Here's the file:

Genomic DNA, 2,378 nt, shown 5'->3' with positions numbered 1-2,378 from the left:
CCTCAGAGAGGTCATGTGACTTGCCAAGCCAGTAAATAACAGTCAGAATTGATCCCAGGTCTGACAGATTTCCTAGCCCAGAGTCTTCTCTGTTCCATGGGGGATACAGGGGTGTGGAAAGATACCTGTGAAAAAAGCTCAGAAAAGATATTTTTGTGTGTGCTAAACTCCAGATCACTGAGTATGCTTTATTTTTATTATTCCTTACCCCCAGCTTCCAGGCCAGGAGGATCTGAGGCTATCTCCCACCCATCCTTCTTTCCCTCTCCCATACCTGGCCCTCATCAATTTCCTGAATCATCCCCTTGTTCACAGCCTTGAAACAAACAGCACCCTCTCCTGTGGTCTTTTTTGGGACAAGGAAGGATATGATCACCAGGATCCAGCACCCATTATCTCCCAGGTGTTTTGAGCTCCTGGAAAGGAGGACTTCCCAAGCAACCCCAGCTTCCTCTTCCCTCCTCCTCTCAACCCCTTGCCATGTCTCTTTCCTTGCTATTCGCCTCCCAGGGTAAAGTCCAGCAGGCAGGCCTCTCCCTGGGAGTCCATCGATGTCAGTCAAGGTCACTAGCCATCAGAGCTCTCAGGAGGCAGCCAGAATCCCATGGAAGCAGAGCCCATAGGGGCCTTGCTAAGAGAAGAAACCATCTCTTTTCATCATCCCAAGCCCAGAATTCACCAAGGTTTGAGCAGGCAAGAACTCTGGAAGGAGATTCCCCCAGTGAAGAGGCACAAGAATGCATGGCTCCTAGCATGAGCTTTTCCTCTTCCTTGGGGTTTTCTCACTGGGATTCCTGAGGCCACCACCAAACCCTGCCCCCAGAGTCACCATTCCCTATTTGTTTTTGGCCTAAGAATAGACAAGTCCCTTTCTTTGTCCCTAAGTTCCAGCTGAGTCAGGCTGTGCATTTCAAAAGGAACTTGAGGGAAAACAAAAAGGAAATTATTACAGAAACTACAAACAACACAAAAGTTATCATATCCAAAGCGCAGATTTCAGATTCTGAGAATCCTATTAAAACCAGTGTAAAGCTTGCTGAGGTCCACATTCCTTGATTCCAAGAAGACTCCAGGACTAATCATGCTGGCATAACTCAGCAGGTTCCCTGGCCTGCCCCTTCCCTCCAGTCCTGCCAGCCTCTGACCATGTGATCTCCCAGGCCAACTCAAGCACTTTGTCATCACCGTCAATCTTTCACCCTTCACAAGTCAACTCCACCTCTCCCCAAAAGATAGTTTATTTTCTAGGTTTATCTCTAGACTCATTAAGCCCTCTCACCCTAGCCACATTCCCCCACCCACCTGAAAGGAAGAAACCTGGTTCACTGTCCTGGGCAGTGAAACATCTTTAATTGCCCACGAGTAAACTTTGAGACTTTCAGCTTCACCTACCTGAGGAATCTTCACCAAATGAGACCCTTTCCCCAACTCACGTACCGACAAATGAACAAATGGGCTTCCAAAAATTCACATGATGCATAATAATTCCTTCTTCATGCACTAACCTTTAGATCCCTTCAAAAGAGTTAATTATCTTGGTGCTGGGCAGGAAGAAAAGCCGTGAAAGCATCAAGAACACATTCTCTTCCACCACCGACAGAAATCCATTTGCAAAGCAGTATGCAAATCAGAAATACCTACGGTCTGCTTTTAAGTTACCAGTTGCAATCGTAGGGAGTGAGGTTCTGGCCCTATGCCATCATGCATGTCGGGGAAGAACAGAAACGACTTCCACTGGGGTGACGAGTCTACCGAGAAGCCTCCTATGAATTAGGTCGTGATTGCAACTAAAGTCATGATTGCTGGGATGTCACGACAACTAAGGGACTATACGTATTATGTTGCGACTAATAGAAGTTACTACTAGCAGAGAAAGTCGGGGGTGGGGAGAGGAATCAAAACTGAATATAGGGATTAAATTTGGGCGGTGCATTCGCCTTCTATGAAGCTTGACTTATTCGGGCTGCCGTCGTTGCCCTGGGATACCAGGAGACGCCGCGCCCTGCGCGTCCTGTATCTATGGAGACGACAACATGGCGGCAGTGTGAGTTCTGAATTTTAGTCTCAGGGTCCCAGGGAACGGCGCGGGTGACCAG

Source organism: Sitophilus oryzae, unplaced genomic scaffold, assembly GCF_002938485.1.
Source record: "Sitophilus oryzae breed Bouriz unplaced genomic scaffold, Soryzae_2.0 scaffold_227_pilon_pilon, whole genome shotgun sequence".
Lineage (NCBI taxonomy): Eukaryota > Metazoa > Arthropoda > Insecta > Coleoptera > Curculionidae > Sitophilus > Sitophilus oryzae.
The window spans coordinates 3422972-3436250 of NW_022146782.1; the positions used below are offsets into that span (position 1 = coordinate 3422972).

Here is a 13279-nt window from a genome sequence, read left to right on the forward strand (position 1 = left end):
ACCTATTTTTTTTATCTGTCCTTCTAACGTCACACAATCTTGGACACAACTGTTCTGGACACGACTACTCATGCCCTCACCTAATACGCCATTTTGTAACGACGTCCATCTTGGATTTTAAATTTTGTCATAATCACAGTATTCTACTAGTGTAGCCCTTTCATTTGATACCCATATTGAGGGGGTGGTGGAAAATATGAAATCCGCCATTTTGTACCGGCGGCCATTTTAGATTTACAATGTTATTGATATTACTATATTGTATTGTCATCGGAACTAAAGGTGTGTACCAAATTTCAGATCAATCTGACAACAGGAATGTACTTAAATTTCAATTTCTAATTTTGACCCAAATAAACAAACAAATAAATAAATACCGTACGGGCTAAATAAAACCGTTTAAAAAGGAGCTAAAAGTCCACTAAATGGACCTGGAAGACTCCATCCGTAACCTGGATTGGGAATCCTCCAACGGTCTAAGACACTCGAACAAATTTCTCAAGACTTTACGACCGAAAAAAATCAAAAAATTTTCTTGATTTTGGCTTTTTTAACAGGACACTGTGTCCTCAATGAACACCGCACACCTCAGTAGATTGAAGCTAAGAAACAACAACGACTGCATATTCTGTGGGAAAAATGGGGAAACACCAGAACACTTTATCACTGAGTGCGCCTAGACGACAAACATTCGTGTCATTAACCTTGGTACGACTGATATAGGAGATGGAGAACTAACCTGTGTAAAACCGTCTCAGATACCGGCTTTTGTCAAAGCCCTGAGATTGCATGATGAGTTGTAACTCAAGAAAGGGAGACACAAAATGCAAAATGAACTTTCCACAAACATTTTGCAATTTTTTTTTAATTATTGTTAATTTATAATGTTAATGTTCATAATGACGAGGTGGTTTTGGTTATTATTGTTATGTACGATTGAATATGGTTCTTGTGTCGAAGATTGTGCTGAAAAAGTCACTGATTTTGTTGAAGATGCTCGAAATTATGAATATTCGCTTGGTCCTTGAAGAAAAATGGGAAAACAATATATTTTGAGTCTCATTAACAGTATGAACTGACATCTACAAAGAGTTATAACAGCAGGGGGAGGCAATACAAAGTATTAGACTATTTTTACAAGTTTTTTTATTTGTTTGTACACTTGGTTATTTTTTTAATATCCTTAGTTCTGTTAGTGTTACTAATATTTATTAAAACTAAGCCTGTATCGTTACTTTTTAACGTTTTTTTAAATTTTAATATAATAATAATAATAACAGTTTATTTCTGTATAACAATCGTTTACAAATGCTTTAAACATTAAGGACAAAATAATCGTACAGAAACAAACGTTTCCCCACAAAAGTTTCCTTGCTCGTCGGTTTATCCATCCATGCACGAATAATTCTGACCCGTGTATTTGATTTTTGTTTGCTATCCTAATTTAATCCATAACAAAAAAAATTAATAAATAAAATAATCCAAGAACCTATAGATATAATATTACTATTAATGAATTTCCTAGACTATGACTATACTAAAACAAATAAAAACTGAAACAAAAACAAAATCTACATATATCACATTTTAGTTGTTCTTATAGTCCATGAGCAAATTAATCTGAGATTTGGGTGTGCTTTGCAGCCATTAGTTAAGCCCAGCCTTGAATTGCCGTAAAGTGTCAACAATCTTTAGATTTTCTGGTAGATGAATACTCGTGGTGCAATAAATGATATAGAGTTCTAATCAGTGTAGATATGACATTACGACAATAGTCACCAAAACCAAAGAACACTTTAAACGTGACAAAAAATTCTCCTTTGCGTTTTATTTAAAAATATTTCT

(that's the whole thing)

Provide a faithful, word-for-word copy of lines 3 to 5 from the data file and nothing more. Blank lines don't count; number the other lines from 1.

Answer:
Source organism: Sitophilus oryzae, unplaced genomic scaffold, assembly GCF_002938485.1.
Source record: "Sitophilus oryzae breed Bouriz unplaced genomic scaffold, Soryzae_2.0 scaffold_227_pilon_pilon, whole genome shotgun sequence".
Lineage (NCBI taxonomy): Eukaryota > Metazoa > Arthropoda > Insecta > Coleoptera > Curculionidae > Sitophilus > Sitophilus oryzae.